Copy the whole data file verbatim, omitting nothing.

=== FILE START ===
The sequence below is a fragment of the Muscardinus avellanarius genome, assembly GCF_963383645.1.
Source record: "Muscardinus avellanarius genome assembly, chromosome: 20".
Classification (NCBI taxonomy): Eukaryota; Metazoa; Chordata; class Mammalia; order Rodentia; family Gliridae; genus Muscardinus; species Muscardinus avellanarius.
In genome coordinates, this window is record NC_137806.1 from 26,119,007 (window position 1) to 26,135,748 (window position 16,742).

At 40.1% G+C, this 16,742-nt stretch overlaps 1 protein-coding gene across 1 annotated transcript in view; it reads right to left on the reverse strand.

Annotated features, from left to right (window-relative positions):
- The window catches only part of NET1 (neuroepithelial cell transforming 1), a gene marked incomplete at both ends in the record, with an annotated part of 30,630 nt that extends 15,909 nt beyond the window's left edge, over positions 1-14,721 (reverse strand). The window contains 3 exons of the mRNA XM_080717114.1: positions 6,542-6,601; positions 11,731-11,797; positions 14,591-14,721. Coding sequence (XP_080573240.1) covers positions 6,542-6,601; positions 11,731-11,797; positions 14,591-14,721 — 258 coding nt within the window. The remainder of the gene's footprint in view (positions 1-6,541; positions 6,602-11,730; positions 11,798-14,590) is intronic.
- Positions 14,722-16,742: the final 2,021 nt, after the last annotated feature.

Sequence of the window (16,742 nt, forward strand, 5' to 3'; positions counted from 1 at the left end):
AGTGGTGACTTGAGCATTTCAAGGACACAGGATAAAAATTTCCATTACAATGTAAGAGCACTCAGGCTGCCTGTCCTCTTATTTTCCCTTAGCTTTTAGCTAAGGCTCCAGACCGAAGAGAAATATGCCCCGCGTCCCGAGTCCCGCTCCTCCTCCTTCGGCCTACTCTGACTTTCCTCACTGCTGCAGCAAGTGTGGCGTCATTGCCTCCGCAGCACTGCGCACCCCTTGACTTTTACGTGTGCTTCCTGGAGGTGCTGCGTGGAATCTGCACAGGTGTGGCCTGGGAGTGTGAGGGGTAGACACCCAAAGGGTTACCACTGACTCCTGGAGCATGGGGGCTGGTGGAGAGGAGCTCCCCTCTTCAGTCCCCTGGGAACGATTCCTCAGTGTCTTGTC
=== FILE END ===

The sequence below is a fragment of the Muscardinus avellanarius genome, assembly GCF_963383645.1.
Source record: "Muscardinus avellanarius genome assembly, chromosome: 20".
Classification (NCBI taxonomy): Eukaryota; Metazoa; Chordata; class Mammalia; order Rodentia; family Gliridae; genus Muscardinus; species Muscardinus avellanarius.
In genome coordinates, this window is record NC_137806.1 from 26,119,007 (window position 1) to 26,135,748 (window position 16,742).

At 40.1% G+C, this 16,742-nt stretch overlaps 1 protein-coding gene across 1 annotated transcript in view; it reads right to left on the reverse strand.

Annotated features, from left to right (window-relative positions):
- The window catches only part of NET1 (neuroepithelial cell transforming 1), a gene marked incomplete at both ends in the record, with an annotated part of 30,630 nt that extends 15,909 nt beyond the window's left edge, over positions 1-14,721 (reverse strand). The window contains 3 exons of the mRNA XM_080717114.1: positions 6,542-6,601; positions 11,731-11,797; positions 14,591-14,721. Coding sequence (XP_080573240.1) covers positions 6,542-6,601; positions 11,731-11,797; positions 14,591-14,721 — 258 coding nt within the window. The remainder of the gene's footprint in view (positions 1-6,541; positions 6,602-11,730; positions 11,798-14,590) is intronic.
- Positions 14,722-16,742: the final 2,021 nt, after the last annotated feature.

Sequence of the window (16,742 nt, forward strand, 5' to 3'; positions counted from 1 at the left end):
AGTGGTGACTTGAGCATTTCAAGGACACAGGATAAAAATTTCCATTACAATGTAAGAGCACTCAGGCTGCCTGTCCTCTTATTTTCCCTTAGCTTTTAGCTAAGGCTCCAGACCGAAGAGAAATATGCCCCGCGTCCCGAGTCCCGCTCCTCCTCCTTCGGCCTACTCTGACTTTCCTCACTGCTGCAGCAAGTGTGGCGTCATTGCCTCCGCAGCACTGCGCACCCCTTGACTTTTACGTGTGCTTCCTGGAGGTGCTGCGTGGAATCTGCACAGGTGTGGCCTGGGAGTGTGAGGGGTAGACACCCAAAGGGTTACCACTGACTCCTGGAGCATGGGGGCTGGTGGAGAGGAGCTCCCCTCTTCAGTCCCCTGGGAACGATTCCTCAGTGTCTTGTC